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How Society Accepted Bad Photography And Never Learned

Your photography being judged by Instagram interactions started with mobile photography getting better and better.

If you know any better, you can look around the web and see pretty awful images absolutely killing it on social media platforms and in other places. And I’m not really saying this as an opinion, but it’s more of a fact. Photography has gone from something that required care and practice and turned into “content.” It’s now just a part of a package, and that’s all in some cases. This hasn’t been all bad. It’s opened and democratized photography for the masses while giving ultimate control to your Instagram dictators. And as much as I’m blaming Instagram for this, I’m also blaming technology. Apple, Google, Samsung, and others have had a big part of it. So too have the people. We ultimately are just sheep that keep going back to the toxic relationship with social media–grazing what we want only to return when we wish or when we’ve beckoned to do so.

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The BlackRapid Camera Sling Has the Female Photographer in Mind

The BlackRapid Camera Sling was designed by Nicole Elliot with the female photographer in mind, but it can be enjoyed by everyone!

Transporting heavy gear can be a struggle. That’s why a durable camera strap is an absolute must! The latest offering from BlackRapid aims to provide a durable camera strap that allows photographers to conveniently access their kit. Pro photographer, Nicole Elliot, came up with her concept for a camera sling back in 2016, while on a trip in Ecuador. As a woman, she wanted to create something from the female perspective, using a centuries-old concept as the foundation of her product.

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This Zorki Rangefinder Has the Heart of a Panasonic XS1

This Zorki rangefinder frankencamera would undoubtedly turn some heads.

The level of innovation, vision, and skills of craftsmen and craftswomen never ceases to amaze us. While browsing the web recently, we came across an incredibly unique Zorki Rangefinder camera that will certainly get some attention. Zorki cameras are 35mm Soviet-era Rangefinder cameras that are copies of Leica cameras. The particular Zorki we are talking about will already grab the attention of passers-by because of its bronze finish, but its digital heart will wow even more. Let’s talk about it after the break.

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Maren Klemp and Her Powerful Story Show the Strength of Photography

All images by Maren Klemp. Used with permission.

“I’m sure every parent is or has been worried about their children, it’s part of being a parent,” says photographer Maren Klemp. She was faced with one of her biggest challenges in life. In 2013, her daughter became unwell, resulting in a complex febrile seizure. The seizure shook Maren and her family to pieces. Although her daughter survived, the consequence, for Klemp at least, was a world of worry, anxiety, and PTSD. As life got darker for the Norwegian photographer, she turned to photography to help her heal. Born out of her pain was her latest project, Scenarios.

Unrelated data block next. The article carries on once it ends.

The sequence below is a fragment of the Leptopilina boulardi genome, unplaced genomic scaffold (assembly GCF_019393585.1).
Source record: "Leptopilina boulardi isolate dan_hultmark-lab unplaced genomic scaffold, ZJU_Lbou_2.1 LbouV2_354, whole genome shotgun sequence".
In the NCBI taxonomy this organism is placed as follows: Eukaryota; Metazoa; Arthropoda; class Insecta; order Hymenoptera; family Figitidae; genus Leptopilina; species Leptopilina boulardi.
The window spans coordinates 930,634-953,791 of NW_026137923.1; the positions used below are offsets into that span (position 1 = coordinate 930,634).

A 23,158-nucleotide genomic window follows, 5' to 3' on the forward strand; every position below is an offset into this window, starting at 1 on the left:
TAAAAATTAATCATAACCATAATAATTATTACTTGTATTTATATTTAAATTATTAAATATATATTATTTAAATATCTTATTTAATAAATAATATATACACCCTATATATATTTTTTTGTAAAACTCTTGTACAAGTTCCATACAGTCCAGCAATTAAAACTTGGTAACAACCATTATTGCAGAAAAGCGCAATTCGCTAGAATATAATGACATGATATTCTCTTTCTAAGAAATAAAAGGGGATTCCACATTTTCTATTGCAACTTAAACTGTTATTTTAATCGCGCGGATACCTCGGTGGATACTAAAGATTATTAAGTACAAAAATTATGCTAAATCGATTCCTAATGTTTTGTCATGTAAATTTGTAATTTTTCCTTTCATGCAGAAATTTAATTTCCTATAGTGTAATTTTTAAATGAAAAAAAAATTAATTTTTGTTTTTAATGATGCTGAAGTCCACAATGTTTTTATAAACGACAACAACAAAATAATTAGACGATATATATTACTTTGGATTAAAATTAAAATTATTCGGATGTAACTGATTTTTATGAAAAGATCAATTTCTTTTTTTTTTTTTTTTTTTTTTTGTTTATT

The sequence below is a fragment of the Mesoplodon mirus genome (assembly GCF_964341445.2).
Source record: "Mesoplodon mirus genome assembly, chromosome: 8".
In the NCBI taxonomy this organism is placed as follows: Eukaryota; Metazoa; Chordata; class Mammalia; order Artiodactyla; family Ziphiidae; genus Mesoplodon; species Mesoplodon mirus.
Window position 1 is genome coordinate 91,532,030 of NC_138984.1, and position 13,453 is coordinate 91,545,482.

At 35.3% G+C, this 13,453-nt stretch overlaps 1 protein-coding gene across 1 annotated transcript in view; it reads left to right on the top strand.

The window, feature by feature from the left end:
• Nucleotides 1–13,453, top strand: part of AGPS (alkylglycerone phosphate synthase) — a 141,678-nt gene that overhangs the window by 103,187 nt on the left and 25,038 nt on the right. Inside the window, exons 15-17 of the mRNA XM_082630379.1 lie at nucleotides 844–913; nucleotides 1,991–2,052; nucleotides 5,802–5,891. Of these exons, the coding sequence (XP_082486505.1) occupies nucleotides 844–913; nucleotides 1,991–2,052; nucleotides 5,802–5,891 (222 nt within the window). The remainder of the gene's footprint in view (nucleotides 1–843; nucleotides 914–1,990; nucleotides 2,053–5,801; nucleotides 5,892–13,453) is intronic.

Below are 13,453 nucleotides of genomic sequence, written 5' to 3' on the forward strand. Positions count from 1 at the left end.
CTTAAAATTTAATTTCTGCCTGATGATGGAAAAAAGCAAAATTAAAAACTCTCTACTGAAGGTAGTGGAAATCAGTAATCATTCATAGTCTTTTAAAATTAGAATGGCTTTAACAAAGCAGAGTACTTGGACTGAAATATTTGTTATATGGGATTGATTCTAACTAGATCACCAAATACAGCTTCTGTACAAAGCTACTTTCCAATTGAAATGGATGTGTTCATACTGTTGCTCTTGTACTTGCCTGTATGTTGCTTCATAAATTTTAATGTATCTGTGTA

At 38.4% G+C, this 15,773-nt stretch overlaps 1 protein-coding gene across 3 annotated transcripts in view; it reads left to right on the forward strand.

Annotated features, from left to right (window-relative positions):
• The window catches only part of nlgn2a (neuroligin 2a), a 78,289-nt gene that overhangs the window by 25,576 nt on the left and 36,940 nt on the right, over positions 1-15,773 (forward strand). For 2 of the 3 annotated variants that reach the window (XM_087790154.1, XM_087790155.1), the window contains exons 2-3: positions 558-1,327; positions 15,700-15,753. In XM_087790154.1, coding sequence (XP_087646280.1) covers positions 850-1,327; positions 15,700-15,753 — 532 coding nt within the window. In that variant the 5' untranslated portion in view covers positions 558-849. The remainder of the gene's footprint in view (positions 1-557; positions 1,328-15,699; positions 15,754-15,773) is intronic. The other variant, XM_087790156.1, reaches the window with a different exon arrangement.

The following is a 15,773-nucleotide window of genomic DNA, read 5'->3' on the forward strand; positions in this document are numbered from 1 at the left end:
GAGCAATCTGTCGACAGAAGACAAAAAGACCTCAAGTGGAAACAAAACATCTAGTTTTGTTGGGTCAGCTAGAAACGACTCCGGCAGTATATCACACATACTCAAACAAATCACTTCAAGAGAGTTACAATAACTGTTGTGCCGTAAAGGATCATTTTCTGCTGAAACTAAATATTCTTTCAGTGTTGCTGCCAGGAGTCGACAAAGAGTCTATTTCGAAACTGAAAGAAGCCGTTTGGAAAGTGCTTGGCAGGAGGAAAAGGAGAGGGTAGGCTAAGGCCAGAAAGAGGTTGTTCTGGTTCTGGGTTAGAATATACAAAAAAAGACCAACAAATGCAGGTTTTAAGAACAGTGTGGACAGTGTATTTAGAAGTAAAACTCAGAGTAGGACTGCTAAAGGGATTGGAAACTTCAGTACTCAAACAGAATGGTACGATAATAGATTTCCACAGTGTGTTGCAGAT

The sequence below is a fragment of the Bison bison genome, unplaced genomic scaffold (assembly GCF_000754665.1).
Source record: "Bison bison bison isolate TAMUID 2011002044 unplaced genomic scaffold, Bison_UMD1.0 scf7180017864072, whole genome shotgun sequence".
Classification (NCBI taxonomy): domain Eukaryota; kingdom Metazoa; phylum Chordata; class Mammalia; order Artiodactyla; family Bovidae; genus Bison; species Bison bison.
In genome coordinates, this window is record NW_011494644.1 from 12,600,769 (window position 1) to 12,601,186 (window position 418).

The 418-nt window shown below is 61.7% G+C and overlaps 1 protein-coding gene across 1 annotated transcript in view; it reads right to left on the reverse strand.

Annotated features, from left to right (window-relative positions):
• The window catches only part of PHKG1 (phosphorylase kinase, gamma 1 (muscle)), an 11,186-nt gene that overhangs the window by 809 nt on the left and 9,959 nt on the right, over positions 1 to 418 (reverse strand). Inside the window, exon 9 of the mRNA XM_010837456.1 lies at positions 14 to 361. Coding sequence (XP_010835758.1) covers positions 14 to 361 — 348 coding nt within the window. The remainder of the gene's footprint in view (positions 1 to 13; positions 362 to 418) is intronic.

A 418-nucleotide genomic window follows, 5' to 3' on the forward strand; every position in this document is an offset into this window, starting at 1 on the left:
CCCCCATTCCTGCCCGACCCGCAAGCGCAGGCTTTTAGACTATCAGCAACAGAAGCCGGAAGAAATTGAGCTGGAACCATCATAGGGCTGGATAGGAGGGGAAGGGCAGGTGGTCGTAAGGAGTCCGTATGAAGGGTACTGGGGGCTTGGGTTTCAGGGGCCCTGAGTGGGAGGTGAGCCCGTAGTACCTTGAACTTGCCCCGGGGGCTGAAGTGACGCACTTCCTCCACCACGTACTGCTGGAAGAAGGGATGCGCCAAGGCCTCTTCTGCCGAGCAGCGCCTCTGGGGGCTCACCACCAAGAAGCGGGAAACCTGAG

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On the Myth of the Leica Photographer Who Doesn’t Have a Ton of Money

Despite how folks like to jeer at Leica photographers on the web, you don’t have to be rich to own one.

I bought my first Leica camera when I was in college, and I wasn’t rich. I then sold it because I needed the money, and only in my 30s did I really start buying into their cameras again. But, I’m not rich. I purchased used cameras. I bought film cameras. I bought third party lenses. The system is easy to get into if you just go third party or used sometimes. Sure, there’s the idea and the pride with having the Leica badge on your camera. But if you’re passionate about the cameras and photography, then the badge won’t mean a thing to you. Why you’d buy a Leica in the first place isn’t all about the tech, it’s all about you.

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Your Camera Sucks. Your Lenses Suck. But How Is Your Creative Vision?

Creative vision outdoes the best camera gear any day of the week.

I’m writing this blog post fully admitting that I haven’t done a truly creative project or even image in a little while. It’s been well over two years since I’ve given myself a project and a few months since I created an image. When I say create, I don’t mean document. I don’t mean put a light in front of a model and just shoot. I mean full set creation, manually controlling every aspect of the scene, an original idea, etc. What I’ve known for many years is that new cameras don’t make you a better photographer. They help you do new things that you couldn’t do before if you use certain features, but at the end of it all, you’re the one who creates the images. And a solid creative can shoot sports with a pinhole camera in a very unique way that only they can do.